As we’ve just closed out 2016, I think it’s always interesting to look back on how your workflow might have evolved over the previous 12 months. It’s often surprising how many of your tools and techniques change over the course of a year.
For me, the stand-out theme of 2016 Design & UX has been the arrival of the Chrome app as a fully-fledged web design option. In fact, I’ve written about three of them in 2016 in this very newsletter.
Back in April, we talked about Jarek Foksa’s BoxySVG – an excellent little SVG editor . Though the app can run in the Chrome browser, it works best as a downloaded ChromeOS app.
In September, I covered Pingendo, a prototyping tool that delivers Bootstrap-powered prototypes – and another Chrome app. I’ve built two prototypes with this app since then.
However, arguably the biggest change to my own workflow in 2016 only happened in November when I edited Adam Rasheed’s Is Figma a Serious Option for Sketch Designers? – yet another ChromeOS app.
Now, Adam will tell you he’s an unabashed Sketch fanboy – I mean, he teaches courses on Sketch – yet he came to me excited to write about a web-based competitor to Sketch. At the time, I knew nothing about Figma but became intrigued as I read his first draft.
Six weeks later I now use Figma every day. I didn’t mean to – it just kinda happened. I have Sketch, Adobe XD, Photoshop and even Fireworks, yet I find I spend more time in a (currently) free web app.
So, Why Figma?
It’s not the UI. If Sketch invented what a modern UI Design tool should look like, Figma hasn’t strayed far from that. Layers on the left – properties on the right. If you’re familiar with Sketch, you won’t feel lost in Figma (or XD for that matter).
Also, Sketch files generally import cleanly into Figma with minimal issues.
But obviously, none these aren’t reasons for switching to Figma.
Is it because it’s free? No. Don’t get wrong – I like free, but I’ve already paid for the other apps so I’m technically losing money by not using them.
No, there’s a more surprising reason (to me anyway).
Figma’s Multi-user Collaboration is a Game Changer
Multi-user collaboration is Figma’s ‘special sauce’ – the only thing that makes it significantly different to use than Sketch, Photoshop or even Adobe XD.
Figma lets you share design via either URL or username directly from the app. There’s no upload or syncing to secondary cloud service. Figma designs live online – not unlike Google Docs.
This means when two or more users are viewing the same Figma design, you can see the other user’s cursor live – again similar to Google Docs.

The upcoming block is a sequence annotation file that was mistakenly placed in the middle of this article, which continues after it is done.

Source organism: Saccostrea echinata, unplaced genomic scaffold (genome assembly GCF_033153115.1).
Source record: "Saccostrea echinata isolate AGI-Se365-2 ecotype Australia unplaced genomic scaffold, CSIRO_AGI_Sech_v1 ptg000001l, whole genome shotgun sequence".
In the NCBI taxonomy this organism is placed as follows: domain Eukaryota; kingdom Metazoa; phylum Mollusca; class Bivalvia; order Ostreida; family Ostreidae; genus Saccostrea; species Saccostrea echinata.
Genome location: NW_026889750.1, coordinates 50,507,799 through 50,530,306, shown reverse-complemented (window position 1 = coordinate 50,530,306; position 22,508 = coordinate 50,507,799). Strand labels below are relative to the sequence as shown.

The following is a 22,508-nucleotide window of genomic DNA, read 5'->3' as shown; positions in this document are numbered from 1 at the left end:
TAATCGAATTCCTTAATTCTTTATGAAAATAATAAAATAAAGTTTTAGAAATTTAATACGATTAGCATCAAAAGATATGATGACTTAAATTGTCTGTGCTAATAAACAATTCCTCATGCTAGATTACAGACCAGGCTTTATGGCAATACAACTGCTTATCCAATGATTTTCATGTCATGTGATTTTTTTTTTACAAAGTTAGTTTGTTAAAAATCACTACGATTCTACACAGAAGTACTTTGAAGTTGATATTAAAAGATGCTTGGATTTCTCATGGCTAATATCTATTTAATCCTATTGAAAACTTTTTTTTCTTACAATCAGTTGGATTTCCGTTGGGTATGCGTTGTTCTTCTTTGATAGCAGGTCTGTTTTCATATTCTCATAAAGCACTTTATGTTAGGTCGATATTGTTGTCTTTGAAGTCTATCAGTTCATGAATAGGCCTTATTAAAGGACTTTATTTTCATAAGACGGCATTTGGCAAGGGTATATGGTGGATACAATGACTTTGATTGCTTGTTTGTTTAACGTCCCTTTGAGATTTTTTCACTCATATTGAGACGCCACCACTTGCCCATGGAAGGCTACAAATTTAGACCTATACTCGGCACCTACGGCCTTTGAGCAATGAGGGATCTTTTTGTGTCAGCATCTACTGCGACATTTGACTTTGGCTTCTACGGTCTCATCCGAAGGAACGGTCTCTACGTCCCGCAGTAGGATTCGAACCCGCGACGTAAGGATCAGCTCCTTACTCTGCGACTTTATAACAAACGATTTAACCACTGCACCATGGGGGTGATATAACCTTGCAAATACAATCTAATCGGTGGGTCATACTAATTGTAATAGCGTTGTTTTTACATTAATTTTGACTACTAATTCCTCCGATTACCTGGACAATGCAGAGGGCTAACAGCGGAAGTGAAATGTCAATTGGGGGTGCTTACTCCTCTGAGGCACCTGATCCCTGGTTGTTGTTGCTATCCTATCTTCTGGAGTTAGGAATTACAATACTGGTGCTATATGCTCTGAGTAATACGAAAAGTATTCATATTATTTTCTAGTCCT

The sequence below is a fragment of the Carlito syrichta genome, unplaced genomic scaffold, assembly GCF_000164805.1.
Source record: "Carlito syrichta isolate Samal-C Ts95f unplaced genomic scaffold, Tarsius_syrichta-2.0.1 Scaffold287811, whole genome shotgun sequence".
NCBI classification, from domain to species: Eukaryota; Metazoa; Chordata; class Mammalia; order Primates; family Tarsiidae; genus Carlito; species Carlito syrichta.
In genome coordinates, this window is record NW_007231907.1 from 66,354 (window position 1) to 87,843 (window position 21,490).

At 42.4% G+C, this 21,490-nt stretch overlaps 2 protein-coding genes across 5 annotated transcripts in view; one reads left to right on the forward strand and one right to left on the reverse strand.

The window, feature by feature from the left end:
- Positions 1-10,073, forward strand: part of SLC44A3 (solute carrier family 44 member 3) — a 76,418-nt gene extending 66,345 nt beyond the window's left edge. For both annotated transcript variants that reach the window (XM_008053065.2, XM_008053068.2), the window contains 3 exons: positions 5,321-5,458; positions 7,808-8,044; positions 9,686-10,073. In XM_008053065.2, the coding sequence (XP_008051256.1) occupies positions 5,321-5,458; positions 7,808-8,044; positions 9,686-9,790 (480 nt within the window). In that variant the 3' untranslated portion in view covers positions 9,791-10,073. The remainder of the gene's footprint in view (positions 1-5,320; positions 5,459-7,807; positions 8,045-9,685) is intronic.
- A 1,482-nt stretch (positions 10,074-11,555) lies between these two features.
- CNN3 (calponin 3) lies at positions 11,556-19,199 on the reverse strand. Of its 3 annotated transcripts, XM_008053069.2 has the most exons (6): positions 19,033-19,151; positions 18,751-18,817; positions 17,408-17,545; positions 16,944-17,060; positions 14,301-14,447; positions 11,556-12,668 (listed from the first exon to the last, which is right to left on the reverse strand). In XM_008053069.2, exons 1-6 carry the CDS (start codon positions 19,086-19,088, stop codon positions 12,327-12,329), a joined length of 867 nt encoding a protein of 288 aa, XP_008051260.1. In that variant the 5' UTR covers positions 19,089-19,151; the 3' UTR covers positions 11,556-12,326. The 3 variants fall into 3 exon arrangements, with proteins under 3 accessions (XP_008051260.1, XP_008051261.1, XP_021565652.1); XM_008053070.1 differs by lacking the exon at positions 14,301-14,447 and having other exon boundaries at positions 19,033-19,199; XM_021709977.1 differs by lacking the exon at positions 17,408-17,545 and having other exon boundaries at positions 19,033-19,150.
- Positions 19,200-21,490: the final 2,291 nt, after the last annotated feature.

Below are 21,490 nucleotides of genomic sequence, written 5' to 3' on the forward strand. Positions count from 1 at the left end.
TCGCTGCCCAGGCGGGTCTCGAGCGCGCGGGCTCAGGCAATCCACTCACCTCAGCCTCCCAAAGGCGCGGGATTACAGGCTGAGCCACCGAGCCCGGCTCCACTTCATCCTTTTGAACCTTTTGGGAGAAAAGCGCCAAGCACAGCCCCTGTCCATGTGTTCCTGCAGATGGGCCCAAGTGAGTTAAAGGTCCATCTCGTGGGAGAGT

And I have to say, when I first saw this, I though ‘Hmm… that’s… cute’.
But over time, it gradually it became clear how incredibly useful this live sharing feature is. Here’s why.
1) Figma Docs are Living Style Guides
When you share a Figma document with a developer (view only access), they then have the ability to click on ANY page element and view its properties in the right panel. That includes:
- font-family, size, weight
- width & height
- line-height & margins
- shadows & effects
While this doesn’t replace the need for a good style guide, it certainly gives the developers an easy way to answer almost any question they have about the design.
In fact, I’ve been able to watch our developers in Manila clicking around my Figma design as I’m briefing them on Skype. Figma also has a nice comment/annotation system built into it.
2). Developers don’t need to ask you for small graphic tweaks
Often tiny adjustments are needed to icons and graphics, which usually means looping back to the UI designer. Figma allows anyone with authorization and a browser to tweak and re-export the graphic any time they need to.
What’s more, full version control lets you revert to the original at any time.
3). Project managers don’t need constant status reports
As designers, we often need to spend time updating stakeholders on where a design project is at. With Figma, they can see exactly your design is at and so they no longer need to ask you for constant updates.
When they come to you, you can get straight to the important questions rather than explaining what you’ve done.
Putting a ribbon on it
More than anything, Figma’s multi-user function has got everyone on the same page (pun intended). Project manager, marketers, and developers are in on the design process early – literally watching you work – so they seem to feel more ownership in it. This has been a nice side effect.
Would all apps benefit from this kind of live collaborative approach? Probably not. I’ve never seen the same thing happen in Google Docs. Web/app design seems an especially good fit.
Nevertheless, seeing the power and sophistication of 2016’s Chrome apps, I’m fascinated to see what people will do with it in 2017.
Originally published in the SitePoint Design Newsletter.
Moving Backgrounds: When, Why, and How to Use Them
By Irwin Hau,
Moving backgrounds look cool, but they're not always a good idea. Learn their pros and cons, and when might be a good time to use one.
Five Ways to Remove Backgrounds in Photoshop in 2021
By Amber Leigh Turner,
Need to remove an image background? Learn five ways to remove backgrounds in Photoshop, depending on the kind of image you're working with.
Figma Prototypes: A Quick, Step-by-Step Guide to Useful Mockups
By Daniel Schwarz,
Take your wireframes and mockups to the next level by creating interactive FIgma prototypes that are navigable and animated. Here's how!
Alex has been doing cruel and unusual things to CSS since 2001. He is the lead front-end design and dev for SitePoint and one-time SitePoint's Design and UX editor with over 150+ newsletter written. Now Alex is involved in the planning, development, production, and marketing of a huge range of printed and online products and references. He has designed over 40+ of SitePoint's book covers.